Greetings from Brussels!
It’s been a busy week in town, primarily due to the highly anticipated release Wednesday of the European Data Protection Board's "Schrems II" guidance on supplementary measures. The guidance is geared to assist controllers and processors acting as data exporters to navigate the uncertainty around the transfer of EU personal data outside the EU to third countries. There have been volumes written on the subject since the CJEU ruling in July. On a first reading and going out on a limb here, it’s safe to say much of the detailed guidance comes as no surprise to many in the privacy field. That said, there are 43 pages on the subject in two separate guidance documents. My colleague, IAPP Research Director Caitlin Fennessy, pens a comprehensive and compact rendition of the finer points and highlights in an IAPP article this week. It's well worth the read.
In an accompanying news release, EDPB Chair Andrea Jelinek said, “The EDPB is acutely aware of the impact of the Schrems II ruling on thousands of EU businesses and the important responsibility it places on data exporters. The EDPB hopes that these recommendations can help data exporters with identifying and implementing effective supplementary measures where they are needed. Our goal is to enable lawful transfers of personal data to third countries while guaranteeing that the data transferred is afforded a level of protection essentially equivalent to that guaranteed within the EEA.”
I spoke with IAPP Country Leader for Ireland Kate Colleary on the matter. What is abundantly clear from the guidance is that in the end, the data exporters are very much in the driver's seat and both responsible and accountable for undertaking thorough risk assessments regarding transfers and destination third-country jurisdictions, as well as the adoption of legal transfer mechanisms. Lastly, identifying appropriate technical and organizational measures, such as levels of encryption and robust contracting, all play a critical role in mitigating risks.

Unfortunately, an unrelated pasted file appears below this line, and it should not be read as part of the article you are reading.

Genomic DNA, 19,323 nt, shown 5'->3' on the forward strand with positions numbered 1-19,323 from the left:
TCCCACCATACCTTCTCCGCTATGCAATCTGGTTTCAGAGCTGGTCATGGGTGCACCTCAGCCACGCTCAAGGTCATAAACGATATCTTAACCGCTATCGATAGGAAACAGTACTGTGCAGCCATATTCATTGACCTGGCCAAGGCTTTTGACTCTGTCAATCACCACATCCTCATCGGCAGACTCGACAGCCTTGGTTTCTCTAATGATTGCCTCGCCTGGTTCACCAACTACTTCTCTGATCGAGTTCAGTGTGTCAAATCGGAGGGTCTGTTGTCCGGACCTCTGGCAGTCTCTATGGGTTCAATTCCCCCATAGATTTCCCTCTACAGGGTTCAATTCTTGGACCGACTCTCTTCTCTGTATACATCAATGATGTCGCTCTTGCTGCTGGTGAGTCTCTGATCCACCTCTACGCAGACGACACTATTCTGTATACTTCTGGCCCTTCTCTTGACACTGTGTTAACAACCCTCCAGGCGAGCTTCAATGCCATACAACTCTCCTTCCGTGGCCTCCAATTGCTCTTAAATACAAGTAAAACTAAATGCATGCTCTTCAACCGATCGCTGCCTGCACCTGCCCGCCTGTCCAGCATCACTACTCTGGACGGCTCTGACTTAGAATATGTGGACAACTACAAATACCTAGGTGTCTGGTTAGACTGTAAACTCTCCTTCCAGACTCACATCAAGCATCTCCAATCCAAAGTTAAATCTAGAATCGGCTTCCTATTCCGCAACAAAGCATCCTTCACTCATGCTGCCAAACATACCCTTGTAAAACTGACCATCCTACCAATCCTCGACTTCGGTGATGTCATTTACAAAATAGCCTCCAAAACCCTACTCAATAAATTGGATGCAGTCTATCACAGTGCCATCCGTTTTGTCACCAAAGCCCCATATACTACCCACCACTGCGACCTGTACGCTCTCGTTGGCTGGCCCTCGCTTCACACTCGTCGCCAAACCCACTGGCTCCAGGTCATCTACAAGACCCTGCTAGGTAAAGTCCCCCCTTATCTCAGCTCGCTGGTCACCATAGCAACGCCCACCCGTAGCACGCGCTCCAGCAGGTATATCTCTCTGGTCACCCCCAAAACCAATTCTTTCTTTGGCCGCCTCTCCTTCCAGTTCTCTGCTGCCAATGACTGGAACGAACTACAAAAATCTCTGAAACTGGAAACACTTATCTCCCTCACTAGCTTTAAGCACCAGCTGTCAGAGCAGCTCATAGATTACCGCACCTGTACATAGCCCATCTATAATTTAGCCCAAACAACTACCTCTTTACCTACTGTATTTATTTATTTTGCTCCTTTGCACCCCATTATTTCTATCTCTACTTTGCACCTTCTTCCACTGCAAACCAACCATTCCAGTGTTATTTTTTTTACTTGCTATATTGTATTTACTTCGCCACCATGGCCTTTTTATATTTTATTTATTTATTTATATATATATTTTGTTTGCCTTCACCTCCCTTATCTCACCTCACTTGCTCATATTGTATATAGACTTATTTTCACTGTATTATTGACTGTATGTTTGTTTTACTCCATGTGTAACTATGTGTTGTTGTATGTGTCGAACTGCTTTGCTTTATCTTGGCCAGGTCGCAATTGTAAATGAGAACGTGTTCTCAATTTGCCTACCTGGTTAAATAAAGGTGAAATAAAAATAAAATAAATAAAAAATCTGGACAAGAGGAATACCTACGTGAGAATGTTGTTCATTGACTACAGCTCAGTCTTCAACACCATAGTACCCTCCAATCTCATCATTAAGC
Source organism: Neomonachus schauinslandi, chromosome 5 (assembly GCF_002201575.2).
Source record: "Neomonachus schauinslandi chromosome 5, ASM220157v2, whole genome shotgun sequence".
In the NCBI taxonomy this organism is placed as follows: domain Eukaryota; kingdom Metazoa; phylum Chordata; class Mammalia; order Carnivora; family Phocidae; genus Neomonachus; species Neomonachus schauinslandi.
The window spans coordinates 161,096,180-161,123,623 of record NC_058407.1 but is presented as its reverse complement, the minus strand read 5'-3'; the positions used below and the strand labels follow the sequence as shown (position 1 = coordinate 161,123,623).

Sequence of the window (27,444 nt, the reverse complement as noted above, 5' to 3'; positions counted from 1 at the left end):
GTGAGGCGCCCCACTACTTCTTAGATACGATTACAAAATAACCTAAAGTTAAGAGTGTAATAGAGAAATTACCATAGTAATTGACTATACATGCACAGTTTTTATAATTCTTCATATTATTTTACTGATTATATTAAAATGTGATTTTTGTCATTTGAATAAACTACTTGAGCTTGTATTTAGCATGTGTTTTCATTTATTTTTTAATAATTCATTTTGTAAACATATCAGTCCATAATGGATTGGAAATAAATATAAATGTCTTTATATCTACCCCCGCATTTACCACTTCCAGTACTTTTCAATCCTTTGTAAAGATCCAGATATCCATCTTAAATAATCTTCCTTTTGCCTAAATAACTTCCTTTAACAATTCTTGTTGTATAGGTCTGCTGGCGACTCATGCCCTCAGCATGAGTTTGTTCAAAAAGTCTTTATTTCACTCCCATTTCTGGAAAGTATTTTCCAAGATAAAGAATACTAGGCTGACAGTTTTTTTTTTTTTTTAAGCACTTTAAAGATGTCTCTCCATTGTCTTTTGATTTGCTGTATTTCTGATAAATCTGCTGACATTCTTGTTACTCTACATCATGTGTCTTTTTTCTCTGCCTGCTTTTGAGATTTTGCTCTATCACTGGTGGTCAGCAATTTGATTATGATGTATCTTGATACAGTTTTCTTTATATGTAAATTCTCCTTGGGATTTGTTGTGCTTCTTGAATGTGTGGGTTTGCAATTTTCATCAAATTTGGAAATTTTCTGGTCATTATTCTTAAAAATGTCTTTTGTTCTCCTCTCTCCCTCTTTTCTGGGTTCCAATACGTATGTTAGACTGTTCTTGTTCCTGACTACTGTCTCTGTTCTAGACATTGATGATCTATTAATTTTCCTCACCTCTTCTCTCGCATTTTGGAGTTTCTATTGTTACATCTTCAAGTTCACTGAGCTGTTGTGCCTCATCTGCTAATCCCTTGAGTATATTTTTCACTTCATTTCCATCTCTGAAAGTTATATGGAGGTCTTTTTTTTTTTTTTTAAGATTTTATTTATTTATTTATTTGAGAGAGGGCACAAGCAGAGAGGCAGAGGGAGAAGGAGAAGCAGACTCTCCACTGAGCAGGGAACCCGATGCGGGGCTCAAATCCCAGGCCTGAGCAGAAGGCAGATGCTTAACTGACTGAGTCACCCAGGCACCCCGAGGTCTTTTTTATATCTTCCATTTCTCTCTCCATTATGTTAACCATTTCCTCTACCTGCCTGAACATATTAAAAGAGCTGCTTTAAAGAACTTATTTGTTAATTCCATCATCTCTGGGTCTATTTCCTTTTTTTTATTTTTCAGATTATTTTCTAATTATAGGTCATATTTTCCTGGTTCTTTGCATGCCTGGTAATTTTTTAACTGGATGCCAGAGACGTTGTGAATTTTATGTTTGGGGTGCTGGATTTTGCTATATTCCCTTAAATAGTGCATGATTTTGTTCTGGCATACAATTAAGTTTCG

Colleary commented the guidance is commensurate with what many outside counsels have already started advising clients since the July ruling. She added as a caveat the guidance does not provide for any easy solutions — there are no quick fixes — particularly where transfers involve U.S. service providers. The EDPB was also clear in their guidance that data exporters should know that it “may not be possible to implement sufficient supplementary measures in every case.”
It is fair to say the pressure has increased on the European Commission and its U.S. counterparts to agree on a sturdier Privacy Shield mechanism that properly guarantees the protection afforded European data under EU law. This will be no easy task. There are considerable hurdles to overcome before that can happen. The tug and pull between EU fundamental rights and U.S. surveillance law remains the hurdle of all hurdles, and while the European Commission and U.S. Department of Commerce announced late August they had started discussions for a replacement of the now-retired EU-U.S. Privacy Shield, those conclusions are a long way off. Perhaps a change in U.S. presidential administration might serve as impetus; time will tell.
The EDPB recommendations on supplementary measures will be open for a limited public consultation until 30 Nov. However, the measures are applicable as of their publication, meaning that there is no grace period and enforceable as of now. The competent supervisory authority has the power to suspend or end transfers of personal data to a given third country if the protection of the data transferred as EU law requires is not ensured.
To pile on, as I write these very words, the European Commission has just released its draft implementing decision on SCCs for transferring personal data to third countries. The draft will now be in a feedback period until 10 Dec.
There's no rest for the weary, and no doubt, this makes for plenty of reading ahead this weekend! One thing we are sure of with absolute certainty is that the work of the privacy pro is never done.
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